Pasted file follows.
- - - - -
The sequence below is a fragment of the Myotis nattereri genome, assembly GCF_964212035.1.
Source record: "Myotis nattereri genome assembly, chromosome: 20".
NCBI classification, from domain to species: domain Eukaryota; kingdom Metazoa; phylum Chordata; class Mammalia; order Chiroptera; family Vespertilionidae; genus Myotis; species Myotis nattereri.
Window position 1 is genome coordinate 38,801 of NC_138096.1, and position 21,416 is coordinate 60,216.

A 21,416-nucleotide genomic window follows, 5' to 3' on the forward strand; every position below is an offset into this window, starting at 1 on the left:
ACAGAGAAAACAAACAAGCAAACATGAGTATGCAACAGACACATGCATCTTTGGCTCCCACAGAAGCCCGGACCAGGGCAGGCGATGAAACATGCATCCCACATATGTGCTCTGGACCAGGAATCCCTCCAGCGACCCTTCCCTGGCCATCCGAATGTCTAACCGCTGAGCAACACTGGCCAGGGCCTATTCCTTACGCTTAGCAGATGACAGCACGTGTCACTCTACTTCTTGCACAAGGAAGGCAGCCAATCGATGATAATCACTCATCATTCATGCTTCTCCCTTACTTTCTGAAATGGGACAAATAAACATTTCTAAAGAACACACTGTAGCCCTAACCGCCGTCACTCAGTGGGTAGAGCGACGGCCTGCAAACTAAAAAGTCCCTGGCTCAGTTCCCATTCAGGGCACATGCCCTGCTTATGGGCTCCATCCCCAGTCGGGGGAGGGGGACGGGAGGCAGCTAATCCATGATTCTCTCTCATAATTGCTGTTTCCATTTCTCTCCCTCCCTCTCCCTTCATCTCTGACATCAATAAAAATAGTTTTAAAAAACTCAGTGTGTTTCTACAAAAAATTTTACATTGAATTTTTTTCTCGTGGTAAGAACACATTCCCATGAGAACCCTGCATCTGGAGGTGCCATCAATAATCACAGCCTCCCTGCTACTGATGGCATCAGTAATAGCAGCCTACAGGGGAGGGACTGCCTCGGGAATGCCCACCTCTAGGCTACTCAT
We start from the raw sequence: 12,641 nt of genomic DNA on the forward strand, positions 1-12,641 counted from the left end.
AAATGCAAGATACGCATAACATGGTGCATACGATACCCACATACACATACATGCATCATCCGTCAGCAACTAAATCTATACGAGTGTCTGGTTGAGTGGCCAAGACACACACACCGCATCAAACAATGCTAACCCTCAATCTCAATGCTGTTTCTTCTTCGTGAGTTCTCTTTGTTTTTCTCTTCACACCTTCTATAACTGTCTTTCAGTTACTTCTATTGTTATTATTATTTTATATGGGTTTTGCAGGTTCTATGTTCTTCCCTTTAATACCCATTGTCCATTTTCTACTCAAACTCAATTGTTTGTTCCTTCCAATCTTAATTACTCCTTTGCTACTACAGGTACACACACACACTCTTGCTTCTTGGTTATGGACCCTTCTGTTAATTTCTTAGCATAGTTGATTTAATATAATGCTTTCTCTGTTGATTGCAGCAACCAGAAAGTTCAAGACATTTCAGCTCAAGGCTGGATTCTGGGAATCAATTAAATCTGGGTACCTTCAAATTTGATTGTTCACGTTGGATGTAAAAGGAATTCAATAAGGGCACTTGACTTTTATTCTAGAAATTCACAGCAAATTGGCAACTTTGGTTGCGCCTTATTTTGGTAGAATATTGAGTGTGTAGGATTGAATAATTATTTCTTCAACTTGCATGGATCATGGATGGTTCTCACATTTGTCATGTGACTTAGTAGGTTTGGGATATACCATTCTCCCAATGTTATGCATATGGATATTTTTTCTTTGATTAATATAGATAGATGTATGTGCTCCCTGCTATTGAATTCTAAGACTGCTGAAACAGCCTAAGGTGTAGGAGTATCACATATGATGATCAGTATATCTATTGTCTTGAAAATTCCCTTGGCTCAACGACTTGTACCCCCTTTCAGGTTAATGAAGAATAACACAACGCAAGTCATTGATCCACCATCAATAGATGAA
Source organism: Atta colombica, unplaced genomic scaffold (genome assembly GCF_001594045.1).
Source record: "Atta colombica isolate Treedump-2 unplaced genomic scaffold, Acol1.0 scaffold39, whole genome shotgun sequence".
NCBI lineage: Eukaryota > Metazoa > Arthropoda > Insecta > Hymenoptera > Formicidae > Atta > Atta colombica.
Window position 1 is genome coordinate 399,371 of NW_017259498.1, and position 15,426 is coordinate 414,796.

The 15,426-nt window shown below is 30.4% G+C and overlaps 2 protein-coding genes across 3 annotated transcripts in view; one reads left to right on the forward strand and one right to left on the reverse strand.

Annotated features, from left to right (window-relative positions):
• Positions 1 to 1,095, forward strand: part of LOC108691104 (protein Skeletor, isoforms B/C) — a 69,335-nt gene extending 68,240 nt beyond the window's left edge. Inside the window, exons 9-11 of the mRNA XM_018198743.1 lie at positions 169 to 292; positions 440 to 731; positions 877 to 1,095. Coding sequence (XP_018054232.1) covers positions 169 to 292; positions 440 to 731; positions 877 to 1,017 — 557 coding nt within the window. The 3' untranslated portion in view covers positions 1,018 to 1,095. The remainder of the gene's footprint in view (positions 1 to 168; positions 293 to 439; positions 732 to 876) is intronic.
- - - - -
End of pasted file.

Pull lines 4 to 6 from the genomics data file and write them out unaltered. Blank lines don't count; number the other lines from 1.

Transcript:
Window position 1 is genome coordinate 38,801 of NC_138096.1, and position 21,416 is coordinate 60,216.

A 21,416-nucleotide genomic window follows, 5' to 3' on the forward strand; every position below is an offset into this window, starting at 1 on the left:
ACAGAGAAAACAAACAAGCAAACATGAGTATGCAACAGACACATGCATCTTTGGCTCCCACAGAAGCCCGGACCAGGGCAGGCGATGAAACATGCATCCCACATATGTGCTCTGGACCAGGAATCCCTCCAGCGACCCTTCCCTGGCCATCCGAATGTCTAACCGCTGAGCAACACTGGCCAGGGCCTATTCCTTACGCTTAGCAGATGACAGCACGTGTCACTCTACTTCTTGCACAAGGAAGGCAGCCAATCGATGATAATCACTCATCATTCATGCTTCTCCCTTACTTTCTGAAATGGGACAAATAAACATTTCTAAAGAACACACTGTAGCCCTAACCGCCGTCACTCAGTGGGTAGAGCGACGGCCTGCAAACTAAAAAGTCCCTGGCTCAGTTCCCATTCAGGGCACATGCCCTGCTTATGGGCTCCATCCCCAGTCGGGGGAGGGGGACGGGAGGCAGCTAATCCATGATTCTCTCTCATAATTGCTGTTTCCATTTCTCTCCCTCCCTCTCCCTTCATCTCTGACATCAATAAAAATAGTTTTAAAAAACTCAGTGTGTTTCTACAAAAAATTTTACATTGAATTTTTTTCTCGTGGTAAGAACACATTCCCATGAGAACCCTGCATCTGGAGGTGCCATCAATAATCACAGCCTCCCTGCTACTGATGGCATCAGTAATAGCAGCCTACAGGGGAGGGACTGCCTCGGGAATGCCCACCTCTAGGCTACTCAT